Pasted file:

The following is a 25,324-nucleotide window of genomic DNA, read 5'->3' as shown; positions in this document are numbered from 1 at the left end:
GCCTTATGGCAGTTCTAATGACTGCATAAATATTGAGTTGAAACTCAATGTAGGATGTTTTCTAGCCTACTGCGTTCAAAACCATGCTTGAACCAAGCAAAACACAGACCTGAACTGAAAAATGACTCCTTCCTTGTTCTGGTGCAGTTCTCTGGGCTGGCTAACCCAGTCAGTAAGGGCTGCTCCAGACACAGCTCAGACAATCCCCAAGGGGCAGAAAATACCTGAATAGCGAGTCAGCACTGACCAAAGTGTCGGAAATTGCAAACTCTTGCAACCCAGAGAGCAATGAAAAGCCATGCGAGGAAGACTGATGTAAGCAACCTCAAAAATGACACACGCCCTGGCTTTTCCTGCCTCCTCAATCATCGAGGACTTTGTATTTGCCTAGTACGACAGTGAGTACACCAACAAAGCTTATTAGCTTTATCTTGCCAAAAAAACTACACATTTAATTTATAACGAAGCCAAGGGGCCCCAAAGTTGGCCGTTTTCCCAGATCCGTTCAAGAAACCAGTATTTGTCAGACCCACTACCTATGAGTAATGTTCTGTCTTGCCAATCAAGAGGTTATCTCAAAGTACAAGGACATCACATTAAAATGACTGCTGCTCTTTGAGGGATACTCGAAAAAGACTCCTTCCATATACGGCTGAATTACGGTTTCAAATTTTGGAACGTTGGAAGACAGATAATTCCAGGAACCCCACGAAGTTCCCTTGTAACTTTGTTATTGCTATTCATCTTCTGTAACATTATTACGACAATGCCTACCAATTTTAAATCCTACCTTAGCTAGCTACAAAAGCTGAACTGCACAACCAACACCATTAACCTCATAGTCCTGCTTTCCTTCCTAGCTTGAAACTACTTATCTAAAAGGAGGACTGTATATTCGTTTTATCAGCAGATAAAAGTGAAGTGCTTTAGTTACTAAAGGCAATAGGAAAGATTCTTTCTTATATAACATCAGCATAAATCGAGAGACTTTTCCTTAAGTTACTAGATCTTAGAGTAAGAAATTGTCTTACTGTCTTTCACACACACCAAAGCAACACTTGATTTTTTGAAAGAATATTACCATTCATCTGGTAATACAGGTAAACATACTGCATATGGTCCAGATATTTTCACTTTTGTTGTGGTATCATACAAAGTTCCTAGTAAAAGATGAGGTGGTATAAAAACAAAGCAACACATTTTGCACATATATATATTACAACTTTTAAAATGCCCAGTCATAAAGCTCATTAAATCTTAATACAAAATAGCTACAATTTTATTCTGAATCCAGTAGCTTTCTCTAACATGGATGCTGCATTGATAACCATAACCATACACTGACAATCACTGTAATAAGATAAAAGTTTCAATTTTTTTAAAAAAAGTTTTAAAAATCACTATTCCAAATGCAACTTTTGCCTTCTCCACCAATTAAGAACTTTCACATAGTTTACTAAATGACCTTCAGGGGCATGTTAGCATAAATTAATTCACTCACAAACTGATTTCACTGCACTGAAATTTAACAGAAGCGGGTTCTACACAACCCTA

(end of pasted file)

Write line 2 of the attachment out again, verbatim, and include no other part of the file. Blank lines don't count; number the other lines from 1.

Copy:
GCCTTATGGCAGTTCTAATGACTGCATAAATATTGAGTTGAAACTCAATGTAGGATGTTTTCTAGCCTACTGCGTTCAAAACCATGCTTGAACCAAGCAAAACACAGACCTGAACTGAAAAATGACTCCTTCCTTGTTCTGGTGCAGTTCTCTGGGCTGGCTAACCCAGTCAGTAAGGGCTGCTCCAGACACAGCTCAGACAATCCCCAAGGGGCAGAAAATACCTGAATAGCGAGTCAGCACTGACCAAAGTGTCGGAAATTGCAAACTCTTGCAACCCAGAGAGCAATGAAAAGCCATGCGAGGAAGACTGATGTAAGCAACCTCAAAAATGACACACGCCCTGGCTTTTCCTGCCTCCTCAATCATCGAGGACTTTGTATTTGCCTAGTACGACAGTGAGTACACCAACAAAGCTTATTAGCTTTATCTTGCCAAAAAAACTACACATTTAATTTATAACGAAGCCAAGGGGCCCCAAAGTTGGCCGTTTTCCCAGATCCGTTCAAGAAACCAGTATTTGTCAGACCCACTACCTATGAGTAATGTTCTGTCTTGCCAATCAAGAGGTTATCTCAAAGTACAAGGACATCACATTAAAATGACTGCTGCTCTTTGAGGGATACTCGAAAAAGACTCCTTCCATATACGGCTGAATTACGGTTTCAAATTTTGGAACGTTGGAAGACAGATAATTCCAGGAACCCCACGAAGTTCCCTTGTAACTTTGTTATTGCTATTCATCTTCTGTAACATTATTACGACAATGCCTACCAATTTTAAATCCTACCTTAGCTAGCTACAAAAGCTGAACTGCACAACCAACACCATTAACCTCATAGTCCTGCTTTCCTTCCTAGCTTGAAACTACTTATCTAAAAGGAGGACTGTATATTCGTTTTATCAGCAGATAAAAGTGAAGTGCTTTAGTTACTAAAGGCAATAGGAAAGATTCTTTCTTATATAACATCAGCATAAATCGAGAGACTTTTCCTTAAGTTACTAGATCTTAGAGTAAGAAATTGTCTTACTGTCTTTCACACACACCAAAGCAACACTTGATTTTTTGAAAGAATATTACCATTCATCTGGTAATACAGGTAAACATACTGCATATGGTCCAGATATTTTCACTTTTGTTGTGGTATCATACAAAGTTCCTAGTAAAAGATGAGGTGGTATAAAAACAAAGCAACACATTTTGCACATATATATATTACAACTTTTAAAATGCCCAGTCATAAAGCTCATTAAATCTTAATACAAAATAGCTACAATTTTATTCTGAATCCAGTAGCTTTCTCTAACATGGATGCTGCATTGATAACCATAACCATACACTGACAATCACTGTAATAAGATAAAAGTTTCAATTTTTTTAAAAAAAGTTTTAAAAATCACTATTCCAAATGCAACTTTTGCCTTCTCCACCAATTAAGAACTTTCACATAGTTTACTAAATGACCTTCAGGGGCATGTTAGCATAAATTAATTCACTCACAAACTGATTTCACTGCACTGAAATTTAACAGAAGCGGGTTCTACACAACCCTA